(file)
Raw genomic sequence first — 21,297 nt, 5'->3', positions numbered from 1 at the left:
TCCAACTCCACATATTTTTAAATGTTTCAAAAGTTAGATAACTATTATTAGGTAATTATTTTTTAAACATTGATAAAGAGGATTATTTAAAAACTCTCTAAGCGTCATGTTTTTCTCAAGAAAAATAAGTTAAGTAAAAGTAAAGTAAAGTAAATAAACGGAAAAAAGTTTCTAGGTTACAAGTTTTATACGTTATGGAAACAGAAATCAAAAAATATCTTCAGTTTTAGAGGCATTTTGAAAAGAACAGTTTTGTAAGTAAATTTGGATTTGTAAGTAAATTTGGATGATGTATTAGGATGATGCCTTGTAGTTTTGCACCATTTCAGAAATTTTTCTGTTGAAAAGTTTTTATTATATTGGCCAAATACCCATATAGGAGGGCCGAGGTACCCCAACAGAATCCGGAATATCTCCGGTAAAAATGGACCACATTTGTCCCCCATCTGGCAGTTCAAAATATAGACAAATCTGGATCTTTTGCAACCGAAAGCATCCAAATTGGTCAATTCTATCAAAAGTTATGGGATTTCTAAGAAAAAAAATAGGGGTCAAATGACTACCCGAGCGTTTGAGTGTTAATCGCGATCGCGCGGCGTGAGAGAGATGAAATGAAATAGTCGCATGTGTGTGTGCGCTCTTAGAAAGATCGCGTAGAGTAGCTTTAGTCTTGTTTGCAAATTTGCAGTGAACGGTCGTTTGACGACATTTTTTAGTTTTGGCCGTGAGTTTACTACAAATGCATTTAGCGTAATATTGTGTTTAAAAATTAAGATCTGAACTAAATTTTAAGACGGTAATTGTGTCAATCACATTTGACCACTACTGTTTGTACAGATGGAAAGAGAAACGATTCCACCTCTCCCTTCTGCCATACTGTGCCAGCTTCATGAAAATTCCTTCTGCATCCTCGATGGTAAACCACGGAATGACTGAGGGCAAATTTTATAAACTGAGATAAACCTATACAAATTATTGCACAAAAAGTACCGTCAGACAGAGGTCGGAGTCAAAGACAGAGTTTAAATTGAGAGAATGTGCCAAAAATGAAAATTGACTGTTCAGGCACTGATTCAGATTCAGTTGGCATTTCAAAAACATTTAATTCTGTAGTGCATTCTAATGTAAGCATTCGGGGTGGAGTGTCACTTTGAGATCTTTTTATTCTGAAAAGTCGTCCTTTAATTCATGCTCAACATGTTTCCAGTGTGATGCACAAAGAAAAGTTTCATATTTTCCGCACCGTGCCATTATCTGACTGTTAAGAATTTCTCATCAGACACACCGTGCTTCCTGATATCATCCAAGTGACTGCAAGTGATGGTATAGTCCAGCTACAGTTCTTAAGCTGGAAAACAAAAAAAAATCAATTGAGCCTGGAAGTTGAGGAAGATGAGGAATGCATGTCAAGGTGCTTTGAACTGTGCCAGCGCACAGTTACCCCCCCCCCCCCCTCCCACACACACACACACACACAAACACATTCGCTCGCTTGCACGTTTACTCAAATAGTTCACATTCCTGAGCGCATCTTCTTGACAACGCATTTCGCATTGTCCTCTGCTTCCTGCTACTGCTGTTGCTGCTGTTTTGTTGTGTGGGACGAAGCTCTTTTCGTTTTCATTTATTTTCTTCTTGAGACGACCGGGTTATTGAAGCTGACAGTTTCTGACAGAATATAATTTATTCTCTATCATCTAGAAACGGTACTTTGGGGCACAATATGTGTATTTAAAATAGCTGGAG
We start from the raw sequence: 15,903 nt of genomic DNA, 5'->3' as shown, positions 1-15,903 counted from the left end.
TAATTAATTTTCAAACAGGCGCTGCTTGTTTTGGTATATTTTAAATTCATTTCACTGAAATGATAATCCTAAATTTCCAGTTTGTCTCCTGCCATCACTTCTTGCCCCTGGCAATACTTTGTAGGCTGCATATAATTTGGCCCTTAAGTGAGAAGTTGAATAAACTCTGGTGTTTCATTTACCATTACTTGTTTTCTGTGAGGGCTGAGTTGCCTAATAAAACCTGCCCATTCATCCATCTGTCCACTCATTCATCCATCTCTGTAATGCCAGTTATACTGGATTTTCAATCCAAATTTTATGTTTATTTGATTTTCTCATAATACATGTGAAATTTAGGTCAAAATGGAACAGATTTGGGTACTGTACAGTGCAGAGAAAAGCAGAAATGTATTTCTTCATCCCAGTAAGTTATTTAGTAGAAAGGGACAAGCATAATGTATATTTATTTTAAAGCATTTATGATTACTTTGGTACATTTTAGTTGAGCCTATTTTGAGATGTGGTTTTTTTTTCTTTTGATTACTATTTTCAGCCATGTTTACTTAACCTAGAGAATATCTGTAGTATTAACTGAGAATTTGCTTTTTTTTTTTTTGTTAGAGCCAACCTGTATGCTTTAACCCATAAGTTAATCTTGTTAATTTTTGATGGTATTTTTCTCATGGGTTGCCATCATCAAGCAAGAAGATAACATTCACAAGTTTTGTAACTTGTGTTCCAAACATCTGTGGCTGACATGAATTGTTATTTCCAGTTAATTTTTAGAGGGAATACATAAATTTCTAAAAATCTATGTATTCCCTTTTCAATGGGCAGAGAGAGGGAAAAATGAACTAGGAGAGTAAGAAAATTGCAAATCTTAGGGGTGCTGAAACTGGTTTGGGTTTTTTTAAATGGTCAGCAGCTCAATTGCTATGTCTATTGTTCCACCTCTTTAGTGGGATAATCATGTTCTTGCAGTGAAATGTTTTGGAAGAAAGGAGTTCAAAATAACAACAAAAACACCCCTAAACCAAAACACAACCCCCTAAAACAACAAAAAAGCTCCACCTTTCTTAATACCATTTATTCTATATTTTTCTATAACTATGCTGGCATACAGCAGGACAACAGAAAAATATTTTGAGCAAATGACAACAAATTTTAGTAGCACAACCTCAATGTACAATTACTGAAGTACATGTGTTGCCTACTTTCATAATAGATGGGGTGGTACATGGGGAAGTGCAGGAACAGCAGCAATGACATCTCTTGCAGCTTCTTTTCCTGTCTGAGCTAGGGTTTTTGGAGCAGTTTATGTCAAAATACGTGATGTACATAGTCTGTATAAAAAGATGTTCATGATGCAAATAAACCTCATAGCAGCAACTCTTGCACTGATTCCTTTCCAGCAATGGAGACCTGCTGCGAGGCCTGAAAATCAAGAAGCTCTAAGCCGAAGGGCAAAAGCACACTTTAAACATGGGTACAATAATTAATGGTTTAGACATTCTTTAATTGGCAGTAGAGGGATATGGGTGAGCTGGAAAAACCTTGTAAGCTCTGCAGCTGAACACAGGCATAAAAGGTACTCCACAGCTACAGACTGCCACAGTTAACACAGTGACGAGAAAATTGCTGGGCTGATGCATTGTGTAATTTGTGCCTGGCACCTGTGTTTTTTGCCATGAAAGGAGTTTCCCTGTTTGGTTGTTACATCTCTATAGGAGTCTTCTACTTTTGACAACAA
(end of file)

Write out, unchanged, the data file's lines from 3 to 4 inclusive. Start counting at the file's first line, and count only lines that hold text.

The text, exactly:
We start from the raw sequence: 15,903 nt of genomic DNA, 5'->3' as shown, positions 1-15,903 counted from the left end.
TAATTAATTTTCAAACAGGCGCTGCTTGTTTTGGTATATTTTAAATTCATTTCACTGAAATGATAATCCTAAATTTCCAGTTTGTCTCCTGCCATCACTTCTTGCCCCTGGCAATACTTTGTAGGCTGCATATAATTTGGCCCTTAAGTGAGAAGTTGAATAAACTCTGGTGTTTCATTTACCATTACTTGTTTTCTGTGAGGGCTGAGTTGCCTAATAAAACCTGCCCATTCATCCATCTGTCCACTCATTCATCCATCTCTGTAATGCCAGTTATACTGGATTTTCAATCCAAATTTTATGTTTATTTGATTTTCTCATAATACATGTGAAATTTAGGTCAAAATGGAACAGATTTGGGTACTGTACAGTGCAGAGAAAAGCAGAAATGTATTTCTTCATCCCAGTAAGTTATTTAGTAGAAAGGGACAAGCATAATGTATATTTATTTTAAAGCATTTATGATTACTTTGGTACATTTTAGTTGAGCCTATTTTGAGATGTGGTTTTTTTTTCTTTTGATTACTATTTTCAGCCATGTTTACTTAACCTAGAGAATATCTGTAGTATTAACTGAGAATTTGCTTTTTTTTTTTTTGTTAGAGCCAACCTGTATGCTTTAACCCATAAGTTAATCTTGTTAATTTTTGATGGTATTTTTCTCATGGGTTGCCATCATCAAGCAAGAAGATAACATTCACAAGTTTTGTAACTTGTGTTCCAAACATCTGTGGCTGACATGAATTGTTATTTCCAGTTAATTTTTAGAGGGAATACATAAATTTCTAAAAATCTATGTATTCCCTTTTCAATGGGCAGAGAGAGGGAAAAATGAACTAGGAGAGTAAGAAAATTGCAAATCTTAGGGGTGCTGAAACTGGTTTGGGTTTTTTTAAATGGTCAGCAGCTCAATTGCTATGTCTATTGTTCCACCTCTTTAGTGGGATAATCATGTTCTTGCAGTGAAATGTTTTGGAAGAAAGGAGTTCAAAATAACAACAAAAACACCCCTAAACCAAAACACAACCCCCTAAAACAACAAAAAAGCTCCACCTTTCTTAATACCATTTATTCTATATTTTTCTATAACTATGCTGGCATACAGCAGGACAACAGAAAAATATTTTGAGCAAATGACAACAAATTTTAGTAGCACAACCTCAATGTACAATTACTGAAGTACATGTGTTGCCTACTTTCATAATAGATGGGGTGGTACATGGGGAAGTGCAGGAACAGCAGCAATGACATCTCTTGCAGCTTCTTTTCCTGTCTGAGCTAGGGTTTTTGGAGCAGTTTATGTCAAAATACGTGATGTACATAGTCTGTATAAAAAGATGTTCATGATGCAAATAAACCTCATAGCAGCAACTCTTGCACTGATTCCTTTCCAGCAATGGAGACCTGCTGCGAGGCCTGAAAATCAAGAAGCTCTAAGCCGAAGGGCAAAAGCACACTTTAAACATGGGTACAATAATTAATGGTTTAGACATTCTTTAATTGGCAGTAGAGGGATATGGGTGAGCTGGAAAAACCTTGTAAGCTCTGCAGCTGAACACAGGCATAAAAGGTACTCCACAGCTACAGACTGCCACAGTTAACACAGTGACGAGAAAATTGCTGGGCTGATGCATTGTGTAATTTGTGCCTGGCACCTGTGTTTTTTGCCATGAAAGGAGTTTCCCTGTTTGGTTGTTACATCTCTATAGGAGTCTTCTACTTTTGACAACAA